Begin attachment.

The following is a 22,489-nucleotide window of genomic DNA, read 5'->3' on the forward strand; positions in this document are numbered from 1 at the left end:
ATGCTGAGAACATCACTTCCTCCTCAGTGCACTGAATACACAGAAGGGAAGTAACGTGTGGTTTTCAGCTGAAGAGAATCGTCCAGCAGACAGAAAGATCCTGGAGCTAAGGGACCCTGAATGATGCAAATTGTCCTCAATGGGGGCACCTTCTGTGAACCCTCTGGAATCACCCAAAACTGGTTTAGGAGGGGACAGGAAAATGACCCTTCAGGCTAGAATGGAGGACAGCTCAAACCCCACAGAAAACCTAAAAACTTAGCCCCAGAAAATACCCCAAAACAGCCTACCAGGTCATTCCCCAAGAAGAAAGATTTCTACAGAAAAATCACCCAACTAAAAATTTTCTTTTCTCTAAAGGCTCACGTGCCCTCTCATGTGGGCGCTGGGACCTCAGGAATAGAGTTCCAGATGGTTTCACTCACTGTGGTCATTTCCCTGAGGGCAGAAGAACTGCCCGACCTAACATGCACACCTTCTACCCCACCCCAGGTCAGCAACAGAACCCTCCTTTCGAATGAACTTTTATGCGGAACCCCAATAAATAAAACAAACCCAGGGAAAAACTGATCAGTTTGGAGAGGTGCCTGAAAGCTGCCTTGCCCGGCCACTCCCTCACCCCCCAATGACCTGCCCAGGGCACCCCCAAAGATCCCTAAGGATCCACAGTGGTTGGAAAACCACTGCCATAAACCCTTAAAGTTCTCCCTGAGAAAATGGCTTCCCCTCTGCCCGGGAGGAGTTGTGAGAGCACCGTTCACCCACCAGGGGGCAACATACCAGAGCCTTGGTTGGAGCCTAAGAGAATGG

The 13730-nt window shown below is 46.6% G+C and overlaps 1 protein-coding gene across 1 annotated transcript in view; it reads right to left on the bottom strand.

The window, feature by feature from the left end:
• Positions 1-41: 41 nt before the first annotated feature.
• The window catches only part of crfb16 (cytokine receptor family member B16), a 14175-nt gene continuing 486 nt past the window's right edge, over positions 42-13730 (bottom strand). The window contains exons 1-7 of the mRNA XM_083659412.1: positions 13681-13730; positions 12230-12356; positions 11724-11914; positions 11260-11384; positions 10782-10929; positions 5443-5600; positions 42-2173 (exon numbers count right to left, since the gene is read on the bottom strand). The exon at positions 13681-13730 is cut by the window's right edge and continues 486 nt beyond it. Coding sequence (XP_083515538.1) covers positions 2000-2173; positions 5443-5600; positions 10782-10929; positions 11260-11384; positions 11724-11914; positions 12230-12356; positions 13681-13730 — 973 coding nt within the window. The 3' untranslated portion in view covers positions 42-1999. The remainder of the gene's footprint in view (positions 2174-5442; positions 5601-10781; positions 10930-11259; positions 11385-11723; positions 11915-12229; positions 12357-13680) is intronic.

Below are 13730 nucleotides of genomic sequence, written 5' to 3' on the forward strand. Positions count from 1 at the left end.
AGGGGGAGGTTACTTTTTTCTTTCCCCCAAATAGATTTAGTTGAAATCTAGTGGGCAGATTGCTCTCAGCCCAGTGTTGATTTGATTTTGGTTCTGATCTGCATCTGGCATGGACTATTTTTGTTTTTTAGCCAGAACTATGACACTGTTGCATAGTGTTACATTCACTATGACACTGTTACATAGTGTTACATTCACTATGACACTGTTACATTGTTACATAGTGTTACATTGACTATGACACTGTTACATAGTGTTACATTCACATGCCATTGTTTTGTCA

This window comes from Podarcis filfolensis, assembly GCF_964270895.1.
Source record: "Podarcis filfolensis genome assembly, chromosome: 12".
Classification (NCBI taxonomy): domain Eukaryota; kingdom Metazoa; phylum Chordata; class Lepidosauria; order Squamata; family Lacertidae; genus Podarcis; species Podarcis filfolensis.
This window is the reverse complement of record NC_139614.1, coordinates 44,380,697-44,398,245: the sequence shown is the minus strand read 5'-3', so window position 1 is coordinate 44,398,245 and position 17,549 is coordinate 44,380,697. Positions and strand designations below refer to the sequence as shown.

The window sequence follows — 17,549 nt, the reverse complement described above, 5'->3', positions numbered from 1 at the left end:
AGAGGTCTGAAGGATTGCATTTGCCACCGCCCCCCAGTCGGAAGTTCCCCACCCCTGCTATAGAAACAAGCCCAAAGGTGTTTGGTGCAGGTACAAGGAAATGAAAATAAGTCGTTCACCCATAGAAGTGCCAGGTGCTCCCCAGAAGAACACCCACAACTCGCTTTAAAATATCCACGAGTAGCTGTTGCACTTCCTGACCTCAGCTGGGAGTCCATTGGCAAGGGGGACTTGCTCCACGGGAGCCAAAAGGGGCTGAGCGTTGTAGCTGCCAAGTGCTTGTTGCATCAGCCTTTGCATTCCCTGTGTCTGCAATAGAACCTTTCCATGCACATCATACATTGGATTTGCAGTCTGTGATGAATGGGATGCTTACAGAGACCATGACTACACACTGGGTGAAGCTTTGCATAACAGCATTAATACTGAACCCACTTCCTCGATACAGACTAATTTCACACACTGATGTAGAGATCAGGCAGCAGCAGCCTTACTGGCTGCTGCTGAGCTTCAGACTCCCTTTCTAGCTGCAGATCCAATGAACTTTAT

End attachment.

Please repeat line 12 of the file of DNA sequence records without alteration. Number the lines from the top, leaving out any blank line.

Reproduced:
This window is the reverse complement of record NC_139614.1, coordinates 44,380,697-44,398,245: the sequence shown is the minus strand read 5'-3', so window position 1 is coordinate 44,398,245 and position 17,549 is coordinate 44,380,697. Positions and strand designations below refer to the sequence as shown.